DE4CC0DE-5FC3-4494-BCBF-4D50B00366B5
Technology

5 Trends To Watch In The LATAM Food and Beverage Market

By Robert McHugh
Share this article
5 Trends To Watch In The LATAM Food and Beverage Market

The Latin American food and beverage industry looks set to grow in 2024, following a positive 2023, new research from GlobalData has found.

According to GlobalData, Argentina, Brazil, Chile, Colombia, Mexico, and Peru collectively saw food industry volumes increase 1.8% last year, while beverage industry volumes rose 3.7%.

GlobalData believes a number of factors have contributed to this growth, including the rising importance of social media, on-the-go and indulgent consumption, and the revival of the region's tourism industry.

Latin America’s food and beverage sector is a dynamic and growing industry, which will benefit from trends such as social shopping on social media platforms, health-conscious consumption to help consumers maintain their health and wellbeing goals, and continuing to provide high-quality, unique, and personalised products and experiences," commented Alexis Becerra, consultant and food and beverage analyst at GlobalData.

According to GlobalData, the following five trends are likely to play an important role in the LATAM food and beverage market in 2024.

ADVERTISEMENT

1. Social Shopping

Recommendations on social media are important to 45% of all consumers, while 59% of consumers are shopping online more frequently, according to GlobalData’s third quarter 2023 consumer survey.

Social shopping is when consumers use social media directly to buy goods, effectively cutting out the need to visit the physical store, or visit the brand website.

The research indicates that Instagram and TikTok have gained popularity for social shopping in Latin America, due to product recommendations available on these platforms, coupled with their widespread use on smartphones and other smart devices, which facilitates easy payment processes.

For example, Brazil’s Grupo Pão de Açúcar recently collaborated with Yalo to introduce a WhatsApp sales channel, which provides express delivery and click-and-collect options to customers.

ADVERTISEMENT

2. Health-Conscious Consumption

Some 51% of consumers remain confused about which food and drinks are healthy, according to GlobalData. This can be an opportunity for food and beverage companies, provided they take the right approach.

To maximise the potential of health-conscious consumption, where consumers search for and buy products or services in line with their health goals, food and beverage companies need to be more transparent in labelling and packaging when it comes to the nutritional value of products.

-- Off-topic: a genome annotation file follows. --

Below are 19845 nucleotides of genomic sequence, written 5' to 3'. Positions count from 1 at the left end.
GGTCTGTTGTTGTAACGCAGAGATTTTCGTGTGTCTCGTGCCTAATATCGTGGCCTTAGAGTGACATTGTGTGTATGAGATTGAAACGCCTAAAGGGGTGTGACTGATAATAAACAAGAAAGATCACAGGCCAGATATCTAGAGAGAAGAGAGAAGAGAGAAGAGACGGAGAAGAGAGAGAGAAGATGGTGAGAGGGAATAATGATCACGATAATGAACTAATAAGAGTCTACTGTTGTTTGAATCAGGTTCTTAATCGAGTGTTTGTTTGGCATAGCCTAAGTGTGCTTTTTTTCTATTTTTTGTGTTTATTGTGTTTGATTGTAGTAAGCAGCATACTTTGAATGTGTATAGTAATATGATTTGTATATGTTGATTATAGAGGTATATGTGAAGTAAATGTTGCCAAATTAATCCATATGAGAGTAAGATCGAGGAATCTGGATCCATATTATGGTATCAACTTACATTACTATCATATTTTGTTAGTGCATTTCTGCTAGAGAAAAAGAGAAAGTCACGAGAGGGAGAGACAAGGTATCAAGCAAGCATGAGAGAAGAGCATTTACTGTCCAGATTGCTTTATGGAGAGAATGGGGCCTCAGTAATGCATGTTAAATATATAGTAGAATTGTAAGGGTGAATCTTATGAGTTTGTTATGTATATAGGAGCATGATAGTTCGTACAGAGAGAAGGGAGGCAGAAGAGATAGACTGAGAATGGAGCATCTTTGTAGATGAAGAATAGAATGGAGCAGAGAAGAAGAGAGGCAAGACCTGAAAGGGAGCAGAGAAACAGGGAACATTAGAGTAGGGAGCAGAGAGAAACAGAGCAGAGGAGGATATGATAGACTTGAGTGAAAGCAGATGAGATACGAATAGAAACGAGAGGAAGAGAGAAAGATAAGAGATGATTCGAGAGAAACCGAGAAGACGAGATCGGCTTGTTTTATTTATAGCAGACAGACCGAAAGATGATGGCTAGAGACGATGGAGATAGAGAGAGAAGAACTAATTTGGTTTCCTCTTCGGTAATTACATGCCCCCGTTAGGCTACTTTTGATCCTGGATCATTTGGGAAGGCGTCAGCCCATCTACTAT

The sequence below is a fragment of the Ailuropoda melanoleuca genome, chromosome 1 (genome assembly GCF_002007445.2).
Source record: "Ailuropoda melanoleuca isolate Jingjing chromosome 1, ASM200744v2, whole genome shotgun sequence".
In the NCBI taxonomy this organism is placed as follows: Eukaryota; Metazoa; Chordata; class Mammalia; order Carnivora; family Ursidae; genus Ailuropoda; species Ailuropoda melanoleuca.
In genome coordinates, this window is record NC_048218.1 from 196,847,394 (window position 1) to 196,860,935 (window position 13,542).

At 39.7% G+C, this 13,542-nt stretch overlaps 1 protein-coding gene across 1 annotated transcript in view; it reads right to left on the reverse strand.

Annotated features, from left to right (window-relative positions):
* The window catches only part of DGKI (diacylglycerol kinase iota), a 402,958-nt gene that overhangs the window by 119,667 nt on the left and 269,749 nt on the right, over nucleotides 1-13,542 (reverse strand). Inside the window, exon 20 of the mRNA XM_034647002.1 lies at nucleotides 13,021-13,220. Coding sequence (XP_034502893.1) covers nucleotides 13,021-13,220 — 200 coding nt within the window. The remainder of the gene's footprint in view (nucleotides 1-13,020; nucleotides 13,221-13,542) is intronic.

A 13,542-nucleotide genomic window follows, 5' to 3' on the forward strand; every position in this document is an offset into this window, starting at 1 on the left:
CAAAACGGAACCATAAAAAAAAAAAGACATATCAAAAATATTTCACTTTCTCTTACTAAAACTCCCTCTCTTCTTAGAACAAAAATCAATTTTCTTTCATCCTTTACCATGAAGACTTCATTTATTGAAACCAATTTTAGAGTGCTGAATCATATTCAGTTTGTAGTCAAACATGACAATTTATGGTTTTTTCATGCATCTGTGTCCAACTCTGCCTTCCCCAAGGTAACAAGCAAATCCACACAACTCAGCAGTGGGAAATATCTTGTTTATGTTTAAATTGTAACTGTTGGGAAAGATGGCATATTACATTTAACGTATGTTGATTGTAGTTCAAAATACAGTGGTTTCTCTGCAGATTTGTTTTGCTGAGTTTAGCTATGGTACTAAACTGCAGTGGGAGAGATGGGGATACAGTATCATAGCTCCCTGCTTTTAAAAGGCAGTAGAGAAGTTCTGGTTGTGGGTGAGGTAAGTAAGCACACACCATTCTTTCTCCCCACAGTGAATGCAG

3. Restrained Hedonism

Restrained hedonism reflects when a consumer shows a willingness to enjoy treats, but will generally pick healthier options when choosing between brands.

GlobalData's research shows that consumers are likely to still enjoy snacks, desserts and alcohol beverages, but will choose desserts with lower calories or beer with lower alcohol if possible.

ADVERTISEMENT

For example, in Latin America, Cero Cero bread and Tortillinas, both from the bakery manufacturer Bimbo, provide low-calorie options for consumers.

4. Value Scepticism

Consumers are now expecting more from brands and supermarkets and are not afraid to be inquisitive or even sceptical about advertising that seems too good to be true, according to GlobalData.

This is linked to concerns over 'greedflation', meaning that customers are becoming weary of price hikes from brands. Customer loyalty is not inexhaustible where cost is concerned.

According to GlobalData, it is essential that brands or supermarkets don't make claims that they cannot back up when it comes to value or quality.

ADVERTISEMENT

5. Value Connoisseurship

In a trend that might have been influenced by the cost of living crisis, consumers are not embarrassed to buy duplicate or secondhand items in order to keep a balanced budget. This can also be seen as a way to 'shop ethically' by taking part in the circular economy.

This also includes supporting local suppliers rather than multinational companies. Brands and supermarkets can capitalise on this by supporting local producers and locally-sourced ingredients.

According to GlobalData, traditional small-scale producers are capitalising on the expansion of informal markets throughout Latin America. These markets cater to consumers who prioritise traditional culinary practices, locally sourced ingredients, and artisanal production methods.

Get the week's top grocery retail news

The most important stories from European grocery retail direct to your inbox every Thursday

Processing your request...

Thanks! please check your email to confirm your subscription.

By signing up you are agreeing to our terms & conditions and privacy policy. You can unsubscribe at any time.